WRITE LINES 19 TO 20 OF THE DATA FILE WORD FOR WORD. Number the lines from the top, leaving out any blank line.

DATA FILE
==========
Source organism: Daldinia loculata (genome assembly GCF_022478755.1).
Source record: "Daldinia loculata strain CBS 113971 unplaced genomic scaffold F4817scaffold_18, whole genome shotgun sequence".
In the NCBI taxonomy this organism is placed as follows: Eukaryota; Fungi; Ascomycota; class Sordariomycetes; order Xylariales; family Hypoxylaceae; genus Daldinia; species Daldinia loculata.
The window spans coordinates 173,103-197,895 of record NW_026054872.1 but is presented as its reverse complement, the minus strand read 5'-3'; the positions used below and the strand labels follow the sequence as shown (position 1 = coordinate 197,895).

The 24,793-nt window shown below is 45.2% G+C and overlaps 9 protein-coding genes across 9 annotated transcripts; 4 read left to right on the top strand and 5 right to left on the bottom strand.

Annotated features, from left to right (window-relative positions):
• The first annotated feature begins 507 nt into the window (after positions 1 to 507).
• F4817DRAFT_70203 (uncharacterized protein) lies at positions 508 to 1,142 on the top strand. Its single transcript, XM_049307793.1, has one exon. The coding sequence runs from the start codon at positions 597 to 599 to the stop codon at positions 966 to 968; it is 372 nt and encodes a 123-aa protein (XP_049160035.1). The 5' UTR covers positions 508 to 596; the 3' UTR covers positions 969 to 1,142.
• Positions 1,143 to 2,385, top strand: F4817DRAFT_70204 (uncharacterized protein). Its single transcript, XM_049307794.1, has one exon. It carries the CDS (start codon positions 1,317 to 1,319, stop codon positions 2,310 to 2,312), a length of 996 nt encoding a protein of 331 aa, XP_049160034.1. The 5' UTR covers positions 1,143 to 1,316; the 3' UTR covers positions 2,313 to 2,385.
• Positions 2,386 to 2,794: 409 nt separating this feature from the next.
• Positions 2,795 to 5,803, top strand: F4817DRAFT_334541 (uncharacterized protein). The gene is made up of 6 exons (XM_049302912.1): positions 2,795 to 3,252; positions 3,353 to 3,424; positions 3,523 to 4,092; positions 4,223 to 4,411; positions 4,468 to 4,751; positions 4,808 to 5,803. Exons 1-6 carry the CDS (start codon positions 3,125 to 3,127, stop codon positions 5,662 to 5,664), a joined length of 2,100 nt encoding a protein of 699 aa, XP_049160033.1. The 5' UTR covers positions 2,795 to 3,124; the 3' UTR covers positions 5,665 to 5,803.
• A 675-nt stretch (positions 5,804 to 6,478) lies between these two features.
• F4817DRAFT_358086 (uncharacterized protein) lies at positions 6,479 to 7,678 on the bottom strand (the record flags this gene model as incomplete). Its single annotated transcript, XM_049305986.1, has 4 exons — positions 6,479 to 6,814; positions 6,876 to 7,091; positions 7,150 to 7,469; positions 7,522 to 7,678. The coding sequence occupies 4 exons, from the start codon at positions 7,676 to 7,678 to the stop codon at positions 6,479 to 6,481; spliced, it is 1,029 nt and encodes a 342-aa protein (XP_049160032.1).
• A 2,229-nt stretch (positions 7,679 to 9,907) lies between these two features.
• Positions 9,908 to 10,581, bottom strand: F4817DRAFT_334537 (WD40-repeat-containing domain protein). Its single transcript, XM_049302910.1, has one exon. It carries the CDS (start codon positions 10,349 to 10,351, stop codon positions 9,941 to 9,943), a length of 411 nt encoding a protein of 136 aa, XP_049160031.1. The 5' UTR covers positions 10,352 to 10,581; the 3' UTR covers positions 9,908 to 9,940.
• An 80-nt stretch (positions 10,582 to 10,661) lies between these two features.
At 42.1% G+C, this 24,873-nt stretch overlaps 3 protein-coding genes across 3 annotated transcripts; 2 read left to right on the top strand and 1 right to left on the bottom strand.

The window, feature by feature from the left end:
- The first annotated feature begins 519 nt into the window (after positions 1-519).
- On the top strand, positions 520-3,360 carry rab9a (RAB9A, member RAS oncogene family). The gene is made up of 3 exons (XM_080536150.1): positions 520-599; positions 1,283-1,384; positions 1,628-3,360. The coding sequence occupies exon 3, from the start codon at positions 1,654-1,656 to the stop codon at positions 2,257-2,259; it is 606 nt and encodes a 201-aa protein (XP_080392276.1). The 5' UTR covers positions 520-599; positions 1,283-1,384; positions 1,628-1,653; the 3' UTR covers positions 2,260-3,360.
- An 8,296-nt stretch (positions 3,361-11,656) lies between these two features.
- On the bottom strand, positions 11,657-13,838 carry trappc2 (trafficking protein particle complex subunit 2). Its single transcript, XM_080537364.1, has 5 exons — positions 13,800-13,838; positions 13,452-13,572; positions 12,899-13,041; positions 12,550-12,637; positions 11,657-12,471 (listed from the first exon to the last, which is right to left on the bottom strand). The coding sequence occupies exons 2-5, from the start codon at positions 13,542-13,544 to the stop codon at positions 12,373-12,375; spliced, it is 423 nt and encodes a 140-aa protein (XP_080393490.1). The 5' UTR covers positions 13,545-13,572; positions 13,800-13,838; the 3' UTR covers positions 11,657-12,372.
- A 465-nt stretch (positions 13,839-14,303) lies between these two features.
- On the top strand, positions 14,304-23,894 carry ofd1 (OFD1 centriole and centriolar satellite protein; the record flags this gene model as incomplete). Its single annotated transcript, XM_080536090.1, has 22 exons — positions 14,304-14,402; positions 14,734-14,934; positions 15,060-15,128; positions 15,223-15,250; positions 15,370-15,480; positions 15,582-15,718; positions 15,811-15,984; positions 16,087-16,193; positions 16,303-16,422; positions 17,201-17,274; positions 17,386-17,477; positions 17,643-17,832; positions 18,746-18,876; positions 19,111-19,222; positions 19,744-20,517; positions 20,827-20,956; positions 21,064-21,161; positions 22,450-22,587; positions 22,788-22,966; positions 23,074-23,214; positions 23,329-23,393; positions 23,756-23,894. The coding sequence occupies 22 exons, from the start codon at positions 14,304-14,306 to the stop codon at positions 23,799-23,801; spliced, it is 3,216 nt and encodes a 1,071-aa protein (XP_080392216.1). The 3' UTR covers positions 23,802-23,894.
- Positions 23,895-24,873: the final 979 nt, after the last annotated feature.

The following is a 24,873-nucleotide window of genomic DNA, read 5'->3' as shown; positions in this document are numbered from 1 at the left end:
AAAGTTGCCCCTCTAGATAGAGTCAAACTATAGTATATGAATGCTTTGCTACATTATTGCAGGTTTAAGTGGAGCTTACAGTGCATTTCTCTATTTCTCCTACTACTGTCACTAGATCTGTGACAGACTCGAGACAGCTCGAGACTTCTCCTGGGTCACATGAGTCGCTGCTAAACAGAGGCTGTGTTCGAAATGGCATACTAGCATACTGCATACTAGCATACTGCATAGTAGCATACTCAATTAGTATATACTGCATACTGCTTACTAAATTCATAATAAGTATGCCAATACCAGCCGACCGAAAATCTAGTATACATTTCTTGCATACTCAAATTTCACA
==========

- The first annotated feature begins 519 nt into the window (after positions 1-519).
- On the top strand, positions 520-3,360 carry rab9a (RAB9A, member RAS oncogene family). The gene is made up of 3 exons (XM_080536150.1): positions 520-599; positions 1,283-1,384; positions 1,628-3,360. The coding sequence occupies exon 3, from the start codon at positions 1,654-1,656 to the stop codon at positions 2,257-2,259; it is 606 nt and encodes a 201-aa protein (XP_080392276.1). The 5' UTR covers positions 520-599; positions 1,283-1,384; positions 1,628-1,653; the 3' UTR covers positions 2,260-3,360.